Posts Tagged ‘Natchez Trace’


A creek runs through my property, a small creek hardly worthy of a name. My front acres are high and dry but I chose to build in the pine flatwoods on the backside of the creek. Why? Because I like it here. Where the driveway crosses the creek I installed culverts. For years, every hard storm washed out my culverts and left me with expensive driveway repairs. Finally, an old farmer suggested that instead of running the culverts straight across the driveway, they should slant with the course of the creek. Now, why didn’t I think of that? My creek and I have coexisted quite well since.

Look closely at a map of the Mississippi River and you’ll see oxbow lakes where the river once flowed. Parts of states remain on the other side of the river, isolated from the rest, where the river changed course after state lines were drawn. Where does an 800 pound Gorilla sit? Anywhere he wants to! And he is capable of crushing whatever he sits on.

Grand Gulf, Mississippi was once a boom town. In my travels I picked up a flyer on Grand Gulf and this summer I paid a visit. Not far from the Natchez Trace, Grand Gulf Military State Park offers both history and camping. A small museum exhibits, among artifacts from pre-history to the Prohibition, a letter written by George Washington himself. The grounds display a collection of historical buildings that have been moved here: a church, a dog-trot cabin, and a grist mill, as well as cannons from the Civil War.

The only original house is the little Spanish House built in the 1790s. You see, officially, the town of Grand Gulf no longer exists. But its history is fascinating.

Native Americans, the Natchez and lesser know tribes, lived in the area before Europeans arrived–DeSoto, the French, the Spanish, and the French again. After the Revolutionary War, settlers from North Carolina traveled to what is now Claiborne County and, in 1828, laid out the 80 city blocks of Grand Gulf. During the hey-day of King Cotton, Grand Gulf became an important river port. Steamboats brought theater companies and shipped out cotton. With a post office, newspaper, taverns, churches, a school, a hospital, and several stores, Grand Gulf grew to be the third largest city in Mississippi. By the late 1830’s the town had over 1000 inhabitants. Then its luck changed.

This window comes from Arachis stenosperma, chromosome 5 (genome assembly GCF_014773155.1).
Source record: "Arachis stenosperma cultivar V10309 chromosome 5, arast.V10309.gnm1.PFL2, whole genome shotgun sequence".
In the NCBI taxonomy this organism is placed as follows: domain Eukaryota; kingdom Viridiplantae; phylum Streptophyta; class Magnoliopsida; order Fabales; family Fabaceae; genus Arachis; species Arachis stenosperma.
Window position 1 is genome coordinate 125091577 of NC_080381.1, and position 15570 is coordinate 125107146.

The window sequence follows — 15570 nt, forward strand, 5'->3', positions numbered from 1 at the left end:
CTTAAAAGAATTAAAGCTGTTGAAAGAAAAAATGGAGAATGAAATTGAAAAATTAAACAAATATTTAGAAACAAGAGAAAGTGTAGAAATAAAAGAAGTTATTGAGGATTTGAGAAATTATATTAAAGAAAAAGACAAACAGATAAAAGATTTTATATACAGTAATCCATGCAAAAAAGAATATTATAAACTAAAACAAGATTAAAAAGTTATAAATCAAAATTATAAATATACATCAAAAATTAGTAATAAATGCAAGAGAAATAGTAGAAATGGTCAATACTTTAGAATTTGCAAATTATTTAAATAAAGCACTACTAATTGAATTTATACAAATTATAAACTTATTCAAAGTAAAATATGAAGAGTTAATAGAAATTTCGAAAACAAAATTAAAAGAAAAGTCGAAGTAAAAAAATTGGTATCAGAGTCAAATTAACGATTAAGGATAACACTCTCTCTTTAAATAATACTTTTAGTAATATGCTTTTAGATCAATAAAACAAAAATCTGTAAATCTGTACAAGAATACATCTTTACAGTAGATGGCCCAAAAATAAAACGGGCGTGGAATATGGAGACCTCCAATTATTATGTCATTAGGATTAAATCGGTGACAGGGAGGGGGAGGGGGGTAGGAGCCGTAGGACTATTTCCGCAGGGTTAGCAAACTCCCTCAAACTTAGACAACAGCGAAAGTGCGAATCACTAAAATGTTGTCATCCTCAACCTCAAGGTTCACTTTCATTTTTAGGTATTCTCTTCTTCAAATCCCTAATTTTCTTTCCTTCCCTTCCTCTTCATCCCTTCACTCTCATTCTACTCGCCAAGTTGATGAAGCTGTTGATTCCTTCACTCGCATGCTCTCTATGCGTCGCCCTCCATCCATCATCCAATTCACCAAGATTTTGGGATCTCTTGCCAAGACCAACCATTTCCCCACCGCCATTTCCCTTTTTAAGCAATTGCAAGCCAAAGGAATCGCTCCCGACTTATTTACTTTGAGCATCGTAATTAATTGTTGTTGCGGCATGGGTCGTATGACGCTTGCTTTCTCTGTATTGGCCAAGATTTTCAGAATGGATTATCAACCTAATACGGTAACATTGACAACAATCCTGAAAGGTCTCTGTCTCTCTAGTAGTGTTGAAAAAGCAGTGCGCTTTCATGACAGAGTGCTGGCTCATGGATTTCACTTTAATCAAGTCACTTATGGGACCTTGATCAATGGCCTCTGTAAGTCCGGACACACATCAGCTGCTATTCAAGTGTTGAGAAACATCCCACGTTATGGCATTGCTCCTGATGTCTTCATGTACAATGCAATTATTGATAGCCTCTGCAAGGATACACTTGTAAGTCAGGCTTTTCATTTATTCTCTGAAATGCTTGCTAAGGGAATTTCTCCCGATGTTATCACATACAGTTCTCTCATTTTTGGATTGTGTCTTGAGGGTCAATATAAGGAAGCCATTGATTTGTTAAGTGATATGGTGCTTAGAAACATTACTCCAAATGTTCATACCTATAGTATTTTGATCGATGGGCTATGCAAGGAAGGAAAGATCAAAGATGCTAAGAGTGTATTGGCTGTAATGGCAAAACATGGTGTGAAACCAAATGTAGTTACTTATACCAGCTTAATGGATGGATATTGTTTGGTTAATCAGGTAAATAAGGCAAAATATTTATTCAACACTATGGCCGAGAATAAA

Grand Gulf was named after a great whirlpool in the river. That should have been a clue to its eventual fate. Yellow fever decimated the population in 1843. Nine years later, a steamboat exploded, destroying the docks. The following year, a tornado devastated the town. Then the Gorilla shifted his weight. The Mississippi began to eat away at the town. By 1860, over 50 blocks had been washed away, obliterating the business district and whittling the population to 158 souls.

During the Civil War, this was a strategic location for the defense of the Mississippi. On each side of the town, the Confederates built forts which frustrated the Union’s attempt to gain control of the river. I won’t go into the details of the battles of Grand Gulf. You can find that information elsewhere. Suffice it to say that what little remained of the town was destroyed and it was not rebuilt after the war.

On the way to Grand Gulf, I passed a nuclear power plant and hoped this does not spell the town’s final tragedy.

As I drove to the park, on my left mud flats extended to the river. On my right rose the bluffs where the park is located. The charming Sacred Heart Catholic Church shone like a jewel halfway up the hill. This building was moved here in 1983 from Rodney, another victim of the Mississippi, a port town whose history parallels that of Grand Gulf, except that its demise occurred because the river moved away from the town.